Another example of the collaborative writing within our groups was when we collectively formulated women related questions and discussed with local politicians using an on-line forum on the municipality homepage, before local and national elections which took place in Sweden in September 98. This was an opportunity to stress political questions which are important for women. A third example was writing a letter to use informal ways to get in contact with the members of the European parliament, to spread information about the DIALOGUE project and gather support for a trip to Brussels. Doing a writing-exercise about free association is another example of collaborative writing aiming to explain a complicated structure. Actually I told the participant to pick a word or a sentence and write down what first came up in their heads! After having collected these notes, then placing them on a notice board, we could all find connections between the written sentences. We drew lines between them and thanks to this exercise were able to visualise how the Web is structured and follow up with a discussion about links... One of the participants, Inga-Lill, thought this was very inspiring: "It was really fun to use words in this way, to play with them and create a new meaning. In the end, all the pieces put together, made a wholeness."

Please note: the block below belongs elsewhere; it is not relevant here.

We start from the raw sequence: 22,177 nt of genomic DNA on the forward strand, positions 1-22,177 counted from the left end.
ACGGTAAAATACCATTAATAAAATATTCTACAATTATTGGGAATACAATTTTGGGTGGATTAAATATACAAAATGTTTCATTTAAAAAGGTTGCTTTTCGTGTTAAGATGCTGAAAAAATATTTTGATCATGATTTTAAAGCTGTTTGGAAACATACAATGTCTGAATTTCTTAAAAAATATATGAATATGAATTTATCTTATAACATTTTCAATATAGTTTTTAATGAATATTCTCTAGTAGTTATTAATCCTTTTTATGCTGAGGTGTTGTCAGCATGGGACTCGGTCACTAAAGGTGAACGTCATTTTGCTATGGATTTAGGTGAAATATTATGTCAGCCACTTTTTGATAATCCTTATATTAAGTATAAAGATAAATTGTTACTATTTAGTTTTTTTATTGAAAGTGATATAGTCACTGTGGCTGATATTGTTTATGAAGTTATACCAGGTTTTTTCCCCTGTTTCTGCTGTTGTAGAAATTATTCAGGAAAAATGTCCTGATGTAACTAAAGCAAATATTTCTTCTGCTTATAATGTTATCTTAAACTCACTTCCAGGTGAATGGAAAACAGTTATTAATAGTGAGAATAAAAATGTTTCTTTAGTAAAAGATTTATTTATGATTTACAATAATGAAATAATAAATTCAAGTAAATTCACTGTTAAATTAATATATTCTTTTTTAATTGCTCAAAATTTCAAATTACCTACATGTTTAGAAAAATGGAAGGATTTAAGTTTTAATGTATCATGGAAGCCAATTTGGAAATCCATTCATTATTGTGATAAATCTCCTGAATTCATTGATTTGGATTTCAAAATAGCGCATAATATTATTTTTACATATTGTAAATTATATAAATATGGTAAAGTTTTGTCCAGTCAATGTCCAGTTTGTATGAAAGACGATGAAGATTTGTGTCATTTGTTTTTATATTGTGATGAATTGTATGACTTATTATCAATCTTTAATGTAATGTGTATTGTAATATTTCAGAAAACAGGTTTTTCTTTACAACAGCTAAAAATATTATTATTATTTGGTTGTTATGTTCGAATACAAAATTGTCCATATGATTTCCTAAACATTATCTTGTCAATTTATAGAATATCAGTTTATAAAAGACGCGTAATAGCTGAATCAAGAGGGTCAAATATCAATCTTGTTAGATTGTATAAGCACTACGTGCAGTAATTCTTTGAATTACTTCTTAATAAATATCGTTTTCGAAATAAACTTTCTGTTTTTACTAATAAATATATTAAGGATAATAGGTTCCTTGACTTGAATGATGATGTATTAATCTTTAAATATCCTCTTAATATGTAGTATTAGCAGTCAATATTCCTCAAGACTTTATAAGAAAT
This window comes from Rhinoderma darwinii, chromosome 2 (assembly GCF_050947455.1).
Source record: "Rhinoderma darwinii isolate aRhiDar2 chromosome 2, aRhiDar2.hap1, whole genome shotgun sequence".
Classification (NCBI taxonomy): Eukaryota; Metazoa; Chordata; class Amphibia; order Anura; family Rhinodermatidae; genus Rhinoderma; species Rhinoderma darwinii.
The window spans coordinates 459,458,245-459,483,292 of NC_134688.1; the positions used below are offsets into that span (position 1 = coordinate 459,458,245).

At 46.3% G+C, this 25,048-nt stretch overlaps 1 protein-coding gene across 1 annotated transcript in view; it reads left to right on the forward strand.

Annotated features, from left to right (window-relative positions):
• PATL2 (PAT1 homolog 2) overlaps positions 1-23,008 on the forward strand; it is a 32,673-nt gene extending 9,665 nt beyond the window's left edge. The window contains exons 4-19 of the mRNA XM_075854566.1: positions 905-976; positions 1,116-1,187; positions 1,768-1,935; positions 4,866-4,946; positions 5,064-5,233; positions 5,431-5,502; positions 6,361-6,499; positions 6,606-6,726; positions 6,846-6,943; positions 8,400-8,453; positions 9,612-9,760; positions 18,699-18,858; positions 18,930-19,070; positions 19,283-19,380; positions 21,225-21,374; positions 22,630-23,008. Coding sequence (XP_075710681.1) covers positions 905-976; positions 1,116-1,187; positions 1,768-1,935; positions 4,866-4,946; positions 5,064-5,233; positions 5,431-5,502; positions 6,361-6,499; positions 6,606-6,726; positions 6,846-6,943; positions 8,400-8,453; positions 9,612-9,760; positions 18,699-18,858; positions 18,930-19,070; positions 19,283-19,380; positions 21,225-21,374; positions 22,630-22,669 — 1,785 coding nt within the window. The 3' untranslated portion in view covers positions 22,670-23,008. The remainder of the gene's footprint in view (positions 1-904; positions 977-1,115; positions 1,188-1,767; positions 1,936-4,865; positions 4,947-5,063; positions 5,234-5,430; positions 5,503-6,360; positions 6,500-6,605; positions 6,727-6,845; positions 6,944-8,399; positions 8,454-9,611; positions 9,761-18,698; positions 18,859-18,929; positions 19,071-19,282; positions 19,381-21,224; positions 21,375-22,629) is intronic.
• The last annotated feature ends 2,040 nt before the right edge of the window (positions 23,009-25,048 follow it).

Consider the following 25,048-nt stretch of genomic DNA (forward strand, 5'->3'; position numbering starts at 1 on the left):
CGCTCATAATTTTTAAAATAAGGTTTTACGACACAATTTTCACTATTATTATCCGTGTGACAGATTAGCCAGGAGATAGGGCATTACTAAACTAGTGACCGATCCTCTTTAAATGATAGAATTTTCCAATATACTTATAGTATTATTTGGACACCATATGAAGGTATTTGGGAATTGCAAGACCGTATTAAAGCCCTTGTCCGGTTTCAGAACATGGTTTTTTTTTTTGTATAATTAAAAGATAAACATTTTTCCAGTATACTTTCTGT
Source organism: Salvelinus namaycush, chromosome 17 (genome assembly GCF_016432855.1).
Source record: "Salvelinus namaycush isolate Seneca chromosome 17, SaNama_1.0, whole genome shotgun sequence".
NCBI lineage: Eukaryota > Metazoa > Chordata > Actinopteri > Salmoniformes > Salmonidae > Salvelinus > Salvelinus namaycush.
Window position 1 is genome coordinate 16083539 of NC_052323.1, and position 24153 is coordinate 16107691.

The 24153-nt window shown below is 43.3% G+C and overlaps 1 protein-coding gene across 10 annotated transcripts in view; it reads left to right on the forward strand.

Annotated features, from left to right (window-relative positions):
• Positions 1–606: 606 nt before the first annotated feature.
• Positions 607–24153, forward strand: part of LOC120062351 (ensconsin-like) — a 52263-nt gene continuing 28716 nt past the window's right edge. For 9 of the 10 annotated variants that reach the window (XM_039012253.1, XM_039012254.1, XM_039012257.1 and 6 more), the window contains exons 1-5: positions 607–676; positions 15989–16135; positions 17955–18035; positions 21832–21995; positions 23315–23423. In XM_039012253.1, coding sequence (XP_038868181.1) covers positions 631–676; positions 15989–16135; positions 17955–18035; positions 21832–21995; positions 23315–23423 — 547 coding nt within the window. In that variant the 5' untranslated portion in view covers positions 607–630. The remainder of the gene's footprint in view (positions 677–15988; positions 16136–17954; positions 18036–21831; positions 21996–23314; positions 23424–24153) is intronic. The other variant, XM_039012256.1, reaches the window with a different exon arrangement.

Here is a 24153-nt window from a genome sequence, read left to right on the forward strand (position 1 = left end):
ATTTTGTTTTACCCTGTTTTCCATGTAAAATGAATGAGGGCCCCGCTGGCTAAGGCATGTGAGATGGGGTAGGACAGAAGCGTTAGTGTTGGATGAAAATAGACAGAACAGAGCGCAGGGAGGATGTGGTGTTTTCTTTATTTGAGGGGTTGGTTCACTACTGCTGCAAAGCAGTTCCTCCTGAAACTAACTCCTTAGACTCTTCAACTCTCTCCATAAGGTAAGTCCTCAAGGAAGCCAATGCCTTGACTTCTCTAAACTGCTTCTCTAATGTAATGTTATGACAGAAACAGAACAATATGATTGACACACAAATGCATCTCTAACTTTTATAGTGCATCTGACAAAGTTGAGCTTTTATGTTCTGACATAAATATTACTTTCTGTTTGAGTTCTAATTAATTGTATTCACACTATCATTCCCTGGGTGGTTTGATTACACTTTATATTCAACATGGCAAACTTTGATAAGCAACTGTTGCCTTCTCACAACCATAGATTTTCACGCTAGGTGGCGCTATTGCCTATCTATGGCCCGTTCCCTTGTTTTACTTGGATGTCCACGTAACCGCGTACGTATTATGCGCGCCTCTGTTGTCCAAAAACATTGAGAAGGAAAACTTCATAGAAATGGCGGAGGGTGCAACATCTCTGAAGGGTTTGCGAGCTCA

Reflections about talking
For most of the participants it is the experience of being able to write, both individually and collectively, and finally manage to transform the material into a homepage that is the principal benefit of this project. Inger comments this: "Participating in this project has made me discover that I in fact am able to write, if I only get inspired. I did not believe that before joining the group". The discussions in the group about writing in general and especially the personal texts that were written and presented in the group, also gives an idea about the empowerment that lies within writing.
In the beginning most of the participants felt nervous when they had to read their texts aloud, but after an introduction of some principles on how to give useful and positive criticism they accepted the challenge. Sharing each others thoughts about the texts brought up new perspectives and rethinking causing a development.
Solveig had the same experience: "I thought it was very good reading aloud what we had written, to take and give criticism and share positive reflections. Speaking in front of the others was difficult in the beginning, but the atmosphere was so kind and friendly that it soon went on like a dance."
A third participant, Inger, agrees: "It was really scary in the beginning to read the text I had been working so hard to formulate at home. But that feeling has gone away now. That was useful!"